Regulators Discuss Post-Rapanos Wetlands Guidance
Two hundred builders, developers, miners and others affected by new Clean Water Act guidance in the wake of the U.S. Supreme Court’s 2006 decision in the Rapanos and Carabell lawsuit went to Phoenix this month to get answers from federal regulators.
Representatives from the U.S. Army Corps of Engineers and the U.S. Environmental Protection Agency were invited to discuss the new guidance in a Sept. 13 seminar hosted by NAHB, the National Mining Association and Hunton & Williams, a law firm with a specialty in environmental issues.
After half a day of presentations, discussions and many questions, participants learned that neither the regulators nor the regulated community have final answers or explanations on wetlands permitting, but the agencies are continuing to work on it.
About 110,000 jurisdictional determinations are made by the Corps each year, resulting in about 100,000 permits.
EPA and the Corps emphasized that wetlands jurisdiction decisions are now “fact-intensive and site-specific,” with each jurisdictional decision made on a case-by-case basis.
The Rapanos workshop was named after a 2006 Supreme Court decision that addressed the issue of jurisdiction over “waters of the U.S.” under the Clean Water Act. The court decision led to the June 8, 2007 publication of new guidance from EPA and the Corps on wetlands permitting under Section 404 of the Clean Water Act.
Discharge permits are required in wetlands adjacent to traditional navigable waters, officials said, but swales and ditches are not normally jurisdictional.
One significant change in the guidance is that the agencies have determined that “traditionally navigable waters” do not have to be navigable at all times, navigable along their full reach or used today for commerce to be determined jurisdictional.
Dry washes and ephemeral streams must undergo a “significant nexus” test to determine if they are jurisdictional. A wetland may show a significant nexus when it is determined that it has an impact on the chemical, physical or biological integrity of a downstream navigable water.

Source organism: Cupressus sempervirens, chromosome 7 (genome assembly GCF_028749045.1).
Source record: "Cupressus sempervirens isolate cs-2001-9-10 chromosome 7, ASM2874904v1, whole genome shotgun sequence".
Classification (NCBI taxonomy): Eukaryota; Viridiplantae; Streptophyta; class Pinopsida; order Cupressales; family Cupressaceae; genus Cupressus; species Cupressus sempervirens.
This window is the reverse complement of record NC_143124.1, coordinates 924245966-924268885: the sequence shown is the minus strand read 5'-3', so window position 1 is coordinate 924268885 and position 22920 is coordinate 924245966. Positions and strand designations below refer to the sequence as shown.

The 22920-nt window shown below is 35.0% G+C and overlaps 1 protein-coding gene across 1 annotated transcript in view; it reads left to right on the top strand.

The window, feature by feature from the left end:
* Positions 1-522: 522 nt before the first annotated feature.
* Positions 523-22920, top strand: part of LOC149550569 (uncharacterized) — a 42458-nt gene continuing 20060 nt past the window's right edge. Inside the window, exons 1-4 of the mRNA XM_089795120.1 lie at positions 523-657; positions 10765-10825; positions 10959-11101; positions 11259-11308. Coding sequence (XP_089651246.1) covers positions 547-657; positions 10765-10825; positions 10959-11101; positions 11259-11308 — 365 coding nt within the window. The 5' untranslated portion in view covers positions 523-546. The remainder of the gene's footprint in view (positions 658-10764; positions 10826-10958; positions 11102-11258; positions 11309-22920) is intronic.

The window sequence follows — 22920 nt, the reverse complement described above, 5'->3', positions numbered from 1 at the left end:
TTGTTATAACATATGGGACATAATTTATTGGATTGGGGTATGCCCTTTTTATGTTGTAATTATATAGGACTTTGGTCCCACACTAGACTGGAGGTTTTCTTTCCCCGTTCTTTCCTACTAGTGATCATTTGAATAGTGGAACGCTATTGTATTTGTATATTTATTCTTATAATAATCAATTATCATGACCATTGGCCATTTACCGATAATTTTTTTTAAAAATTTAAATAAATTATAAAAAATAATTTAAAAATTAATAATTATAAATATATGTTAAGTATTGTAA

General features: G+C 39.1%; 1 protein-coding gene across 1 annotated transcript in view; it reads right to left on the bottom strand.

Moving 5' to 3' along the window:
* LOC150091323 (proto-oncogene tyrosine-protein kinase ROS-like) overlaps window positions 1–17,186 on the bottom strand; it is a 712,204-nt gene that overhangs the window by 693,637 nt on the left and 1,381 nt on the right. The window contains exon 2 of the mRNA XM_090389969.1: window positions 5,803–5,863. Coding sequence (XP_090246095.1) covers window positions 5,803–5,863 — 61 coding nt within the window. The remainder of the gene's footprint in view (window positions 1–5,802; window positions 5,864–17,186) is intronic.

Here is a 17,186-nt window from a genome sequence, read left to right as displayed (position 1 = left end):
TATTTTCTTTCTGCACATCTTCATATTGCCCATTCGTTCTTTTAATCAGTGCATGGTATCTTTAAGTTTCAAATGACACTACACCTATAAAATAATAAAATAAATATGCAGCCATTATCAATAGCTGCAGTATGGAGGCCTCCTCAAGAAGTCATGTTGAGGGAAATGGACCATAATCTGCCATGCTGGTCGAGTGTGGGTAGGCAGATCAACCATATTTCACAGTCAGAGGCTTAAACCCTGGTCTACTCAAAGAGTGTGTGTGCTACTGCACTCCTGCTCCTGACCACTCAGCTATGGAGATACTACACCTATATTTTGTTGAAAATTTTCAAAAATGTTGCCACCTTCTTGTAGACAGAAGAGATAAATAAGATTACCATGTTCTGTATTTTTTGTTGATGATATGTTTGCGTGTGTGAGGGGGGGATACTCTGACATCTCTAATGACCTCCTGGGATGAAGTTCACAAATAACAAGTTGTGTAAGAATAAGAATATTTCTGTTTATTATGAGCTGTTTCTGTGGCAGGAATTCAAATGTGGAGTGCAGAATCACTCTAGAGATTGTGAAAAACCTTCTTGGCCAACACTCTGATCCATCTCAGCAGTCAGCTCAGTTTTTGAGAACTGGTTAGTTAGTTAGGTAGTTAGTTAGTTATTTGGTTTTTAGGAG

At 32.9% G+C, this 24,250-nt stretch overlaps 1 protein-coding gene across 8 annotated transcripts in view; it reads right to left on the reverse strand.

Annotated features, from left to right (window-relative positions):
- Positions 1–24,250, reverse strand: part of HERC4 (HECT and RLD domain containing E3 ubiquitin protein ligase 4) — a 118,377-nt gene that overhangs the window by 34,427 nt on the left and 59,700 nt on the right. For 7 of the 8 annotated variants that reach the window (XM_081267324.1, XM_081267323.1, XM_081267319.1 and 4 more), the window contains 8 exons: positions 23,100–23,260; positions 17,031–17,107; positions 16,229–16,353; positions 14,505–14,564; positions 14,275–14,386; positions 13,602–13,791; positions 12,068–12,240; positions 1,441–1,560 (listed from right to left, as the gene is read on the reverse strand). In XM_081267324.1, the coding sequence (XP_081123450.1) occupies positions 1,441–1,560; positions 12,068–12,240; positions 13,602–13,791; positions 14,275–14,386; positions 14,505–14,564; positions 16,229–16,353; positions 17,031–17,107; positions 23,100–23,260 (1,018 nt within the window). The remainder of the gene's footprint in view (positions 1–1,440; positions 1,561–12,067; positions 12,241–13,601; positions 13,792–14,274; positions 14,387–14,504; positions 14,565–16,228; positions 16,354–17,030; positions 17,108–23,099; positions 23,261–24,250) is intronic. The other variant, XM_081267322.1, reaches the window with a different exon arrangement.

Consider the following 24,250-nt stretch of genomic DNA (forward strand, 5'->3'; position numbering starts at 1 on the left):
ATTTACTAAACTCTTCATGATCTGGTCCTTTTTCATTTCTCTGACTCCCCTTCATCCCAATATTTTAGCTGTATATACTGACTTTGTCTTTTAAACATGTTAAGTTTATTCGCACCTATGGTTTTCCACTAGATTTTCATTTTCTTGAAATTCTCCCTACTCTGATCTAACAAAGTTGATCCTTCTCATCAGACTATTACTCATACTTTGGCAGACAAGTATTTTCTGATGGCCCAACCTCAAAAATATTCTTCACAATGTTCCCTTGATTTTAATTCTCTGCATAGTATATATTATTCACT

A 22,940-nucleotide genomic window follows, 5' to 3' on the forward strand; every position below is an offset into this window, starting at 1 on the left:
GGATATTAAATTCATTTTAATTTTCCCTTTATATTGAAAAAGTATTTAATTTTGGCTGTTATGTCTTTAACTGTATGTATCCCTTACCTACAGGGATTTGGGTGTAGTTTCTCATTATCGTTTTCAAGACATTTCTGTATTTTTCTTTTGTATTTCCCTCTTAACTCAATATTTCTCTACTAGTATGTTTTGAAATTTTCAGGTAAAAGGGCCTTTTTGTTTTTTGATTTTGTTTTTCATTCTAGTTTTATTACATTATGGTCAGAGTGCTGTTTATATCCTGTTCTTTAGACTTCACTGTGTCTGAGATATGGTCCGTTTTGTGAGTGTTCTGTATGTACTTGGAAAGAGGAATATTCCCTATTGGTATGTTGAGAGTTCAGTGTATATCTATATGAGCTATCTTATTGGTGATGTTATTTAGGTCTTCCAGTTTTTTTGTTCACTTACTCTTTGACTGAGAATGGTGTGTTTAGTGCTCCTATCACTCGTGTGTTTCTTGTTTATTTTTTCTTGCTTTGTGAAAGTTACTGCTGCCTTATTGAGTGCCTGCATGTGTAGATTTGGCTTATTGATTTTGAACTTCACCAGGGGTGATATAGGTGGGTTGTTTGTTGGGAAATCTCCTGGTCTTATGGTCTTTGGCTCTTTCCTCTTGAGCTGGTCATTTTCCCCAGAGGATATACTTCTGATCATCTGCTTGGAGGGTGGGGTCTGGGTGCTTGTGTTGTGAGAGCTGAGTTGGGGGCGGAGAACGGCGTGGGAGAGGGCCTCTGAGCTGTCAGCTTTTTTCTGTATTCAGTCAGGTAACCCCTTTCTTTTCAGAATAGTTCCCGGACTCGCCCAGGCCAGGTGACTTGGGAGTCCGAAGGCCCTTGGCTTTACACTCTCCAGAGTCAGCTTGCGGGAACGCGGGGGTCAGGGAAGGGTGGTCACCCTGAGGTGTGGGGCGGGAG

However, said agency representatives, the decision on whether a significant nexus exists between a wetland and a traditionally navigable water is not a scientific decision no matter how much data is accumulated. It is a value judgment, officials said.
In the end, both the Corps and the EPA have to agree to either take jurisdiction or deem an area nonjurisdictional, and this decision can come from as high as the EPA administrator or the assistant secretary of the Army.
While the guidance sets up an elaborate coordination procedure to ensure that a decision is reached in a timely fashion, few test cases have been heard since the guidance was issued.
The Corps is also allowing a certain amount of permit “grandfathering.” Jurisdictional determinations made before the Rapanos guidance was issued do not have to be reevaluated unless and until the permit needs to be extended. While the agencies will consider requests for new delineations for these circumstances, they are strongly urging permit applicants to retain their existing determinations so they don't add to their administrative burdens.
When one participant asked if applicants can just accept the agencies' jurisdiction and escape the burdensome and costly significant nexus test, the answer was no because the agencies need to document their decisions. And since June 8, all permit applicants must go through the Rapanos tests, including the significant nexus test, if applicable.
The Corps and EPA are accepting public comments on the guidance until Dec. 5, although the deadline may be extended if the public requests it, officials said. The comments will help the agencies decide whether they should reissue, revise or suspend the guidance.
For more information, e-mail Calli Schmidt at NAHB, or call her at 800-368-5242 x8132.